“Lily, are you done with the chicken?” My mom-in law asked on the top of her voice from her bedroom.
“Yes Ma, it’s all done. I have simmered it,” I replied.
“Okay; once you are done fry the shami kebabs”
“And don’t forget to check the hall. Especially the sofa. I asked Tania to change the cushion covers.’’
“Okay, Ma. I’ll do that.’’
It’s late afternoon on a nice weekend and I could see the sun yawning and moving slowly to the west spreading a tint of golden yellow everywhere. Our house is filled with the aroma of pulao, shami kebabs and other delicacies. It’s nothing unusual to have guests for dinner on weekend nights here in Dhanmondi. This plush neighbourhood always exudes the air of festivity during the weekends. One can easily hear the departing conversations between the host and guests with an occasional laughter creating a rhythmic pause.
I finished with my cooking and went to the living room to see if all other arrangements were properly made, despite failing to find the slightest necessity of doing this. Our guest today is totally aware of the fact that this house is a well-organized, plush one that complements the class consciousness of the people residing here.
“So everything is set?” My mom-in-law came out her room while fingering the pleats of her sari to arrange them – a last moment touch-up of course. It was the funniest question I’ve ever heard. It seemed as if we were going to have a matchmaker coming with a potential groom and his family for a matrimonial discussion regarding Tania, my sister-in-law.
“Yes Ma, all done,” I said.
“Great!” She showed me a thumbs-up and received a dry smile in return.
“You also go and freshen up,” she volleyed the instruction to me, glided towards the sofa and made herself cosy. The whole thing seems quite strange to me. In fact, I’m not sure what’ll be the perfect word – absurd? Weird? The way everything is going would give anyone an impression that it is a normal dawat or dinner invitation that usually happens in this house. But it’s not.
I was having this stream of weird thought when the doorbell rang. I knew it was my duty to open the door now, so I rushed to do so. There she was! The person responsible for all mundane chores in this house and the guest tonight.
“Assalam walekum, Bhabhi,” said Rahimar Ma or Rahima’s mother. Her identity is restricted in two aspects in this world. Her work and her motherhood. That she is our domestic help and mother of Rahima. None of us ever bothered to ask her name. Never did we know her daughter Rahima but kept on calling her Rahimar Ma for years. I knew it seems a bit strange for this family to invite their maid with her family for a post-Eid dinner but this is what was truly happening today.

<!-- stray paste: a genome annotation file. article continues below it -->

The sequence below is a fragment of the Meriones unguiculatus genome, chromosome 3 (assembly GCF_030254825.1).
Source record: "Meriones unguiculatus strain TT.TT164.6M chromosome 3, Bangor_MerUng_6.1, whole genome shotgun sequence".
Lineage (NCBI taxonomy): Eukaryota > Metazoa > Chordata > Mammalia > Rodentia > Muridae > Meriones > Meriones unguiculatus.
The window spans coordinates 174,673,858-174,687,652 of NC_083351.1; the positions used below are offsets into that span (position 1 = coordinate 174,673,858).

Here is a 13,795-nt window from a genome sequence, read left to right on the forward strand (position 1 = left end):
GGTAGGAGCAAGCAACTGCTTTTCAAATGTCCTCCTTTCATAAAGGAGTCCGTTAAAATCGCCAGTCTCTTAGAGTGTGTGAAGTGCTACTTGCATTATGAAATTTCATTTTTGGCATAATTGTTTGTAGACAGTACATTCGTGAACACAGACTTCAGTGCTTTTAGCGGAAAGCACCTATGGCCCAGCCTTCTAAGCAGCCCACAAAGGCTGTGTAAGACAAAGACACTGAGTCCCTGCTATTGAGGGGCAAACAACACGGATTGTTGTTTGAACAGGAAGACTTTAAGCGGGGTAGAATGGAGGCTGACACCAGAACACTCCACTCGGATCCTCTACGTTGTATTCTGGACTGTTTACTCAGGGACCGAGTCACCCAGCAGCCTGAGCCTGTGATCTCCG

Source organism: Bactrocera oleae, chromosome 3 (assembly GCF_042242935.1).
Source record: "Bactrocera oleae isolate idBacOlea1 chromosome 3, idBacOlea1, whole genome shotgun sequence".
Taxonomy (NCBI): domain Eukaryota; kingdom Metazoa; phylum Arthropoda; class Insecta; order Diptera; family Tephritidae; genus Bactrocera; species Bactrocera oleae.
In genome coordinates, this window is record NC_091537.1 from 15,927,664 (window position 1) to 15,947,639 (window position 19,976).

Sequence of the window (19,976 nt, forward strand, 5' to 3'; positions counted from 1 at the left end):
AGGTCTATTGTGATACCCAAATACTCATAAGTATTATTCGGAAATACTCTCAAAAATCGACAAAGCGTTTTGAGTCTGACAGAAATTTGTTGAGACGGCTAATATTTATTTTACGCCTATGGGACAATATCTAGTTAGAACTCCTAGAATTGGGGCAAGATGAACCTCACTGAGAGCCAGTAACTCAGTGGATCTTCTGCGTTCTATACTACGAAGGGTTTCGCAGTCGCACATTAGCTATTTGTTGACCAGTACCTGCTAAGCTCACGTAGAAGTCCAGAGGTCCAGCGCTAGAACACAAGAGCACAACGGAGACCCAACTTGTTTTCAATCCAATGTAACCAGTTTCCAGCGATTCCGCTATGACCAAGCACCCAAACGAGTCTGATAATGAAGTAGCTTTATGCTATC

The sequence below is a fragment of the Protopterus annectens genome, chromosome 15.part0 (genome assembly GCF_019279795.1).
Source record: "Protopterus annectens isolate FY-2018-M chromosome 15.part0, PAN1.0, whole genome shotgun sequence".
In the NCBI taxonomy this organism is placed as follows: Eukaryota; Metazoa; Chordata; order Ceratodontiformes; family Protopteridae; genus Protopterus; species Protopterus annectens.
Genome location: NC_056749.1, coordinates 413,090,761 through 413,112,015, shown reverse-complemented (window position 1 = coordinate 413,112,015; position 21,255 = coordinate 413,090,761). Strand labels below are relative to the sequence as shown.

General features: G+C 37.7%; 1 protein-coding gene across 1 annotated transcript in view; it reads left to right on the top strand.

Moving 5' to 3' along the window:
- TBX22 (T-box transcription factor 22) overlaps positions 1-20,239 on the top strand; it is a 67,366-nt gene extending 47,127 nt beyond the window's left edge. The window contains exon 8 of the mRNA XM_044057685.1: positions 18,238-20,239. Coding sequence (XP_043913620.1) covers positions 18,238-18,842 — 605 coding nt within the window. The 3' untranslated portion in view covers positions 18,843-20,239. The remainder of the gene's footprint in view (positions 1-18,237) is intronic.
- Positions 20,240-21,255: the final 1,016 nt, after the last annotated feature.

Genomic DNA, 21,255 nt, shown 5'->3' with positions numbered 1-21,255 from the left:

“Come in,” I smiled genuinely. But Rahimar Ma and her family was not prompt enough. The restlessness of her eyeballs along with the rubbing of her palms didn’t miss my sight. I felt it was more for her family than herself. She could not fathom the mystery behind such generosity where my mother-in-law ‘invites’ only her family for a formal dinner. She stepped in with her husband and children, all of them clad in their best clothes trying to look decent if not stunning.
“Assalam walekum, Khalamma,” said our maid’s husband to my mom-in-law before Rahimar Ma could say anything. He was earnestly showing respect to my mom-in-law but a frown of disapproval appeared on Rahimar Ma’s face. She was well aware what kind of address would be appreciated by her employer. Something that never made her feel old. But my mom-in-law smiled gracefully and greeted all of them.
They were all welcomed and asked to settle down while my sister-in-law rushed out of her room, with her nude make-up, carrying a new Nikon camera. “Oh no! I think I missed the entry,” she regretted sincerely. Our guests looked to each other and then gave us a baffled look. Tania was about to request them to go out of the main door so she can take some snaps of their entry but mom-in-law’s raised eyebrows and pursed lips prevented her.
It all started with Mrs. Khan posting her photo of the ‘Rice bucket challenge’ in the social media where she gleefully posed offering a bucket full of rice to a beggar. The composition of the photo was awesome where the blue sky in the background contrasts with her forest-green sari. But my mom-in-law would be the last one to copy Mrs. Khan. Hence the idea of inviting Rahimar Ma with her family for a post-Eid dinner popped up in Tania’s mind. She had recently emerged as a blogger and nowadays spent a lot of time in the internet; much more than she spends in a beauty salon.
We all settled on the sofas while Rahimar Ma remained standing.
“Hey, what happened? Why are you standing?” asked my mother-in-law.
“It’s okay madam! How can I sit along with all of you? I am fine here only.”
But my mom-in-law with her unique smile managed to convince her. Finally, she sat on the sofa flanked by my mom-in-law and her family and Tania got her perfect frame to click.
After the initial greetings there was a prolonged silence. No one knew what to talk about. The younger girl Sabina sat on the sofa diagonally opposite to me. Her sight was gliding through the room and lowered down each time it met mine. Being her age, curiosity was her second nature. It seemed she wanted to look around and talk but could never overcome her shyness. I noticed her looking at the collection of books in our living room with much interest.
“Do you want to go and have a look?” I asked. “You can go and see.” But the girl was very shy and just nodded her head saying no. There was almost a pin-drop silence when suddenly Rahimar Ma’s husband broke it and began to talk about themselves. It started with common courtesy questions and quickly shifted to their issues; their daily routine, their past, how they ended up settling in a slum in the city although his father was a farmer. My mom-in-law seemed to take interest in it and by the time we reached the dining table she was having a decently engaging conversation with Awal, our maid’s husband.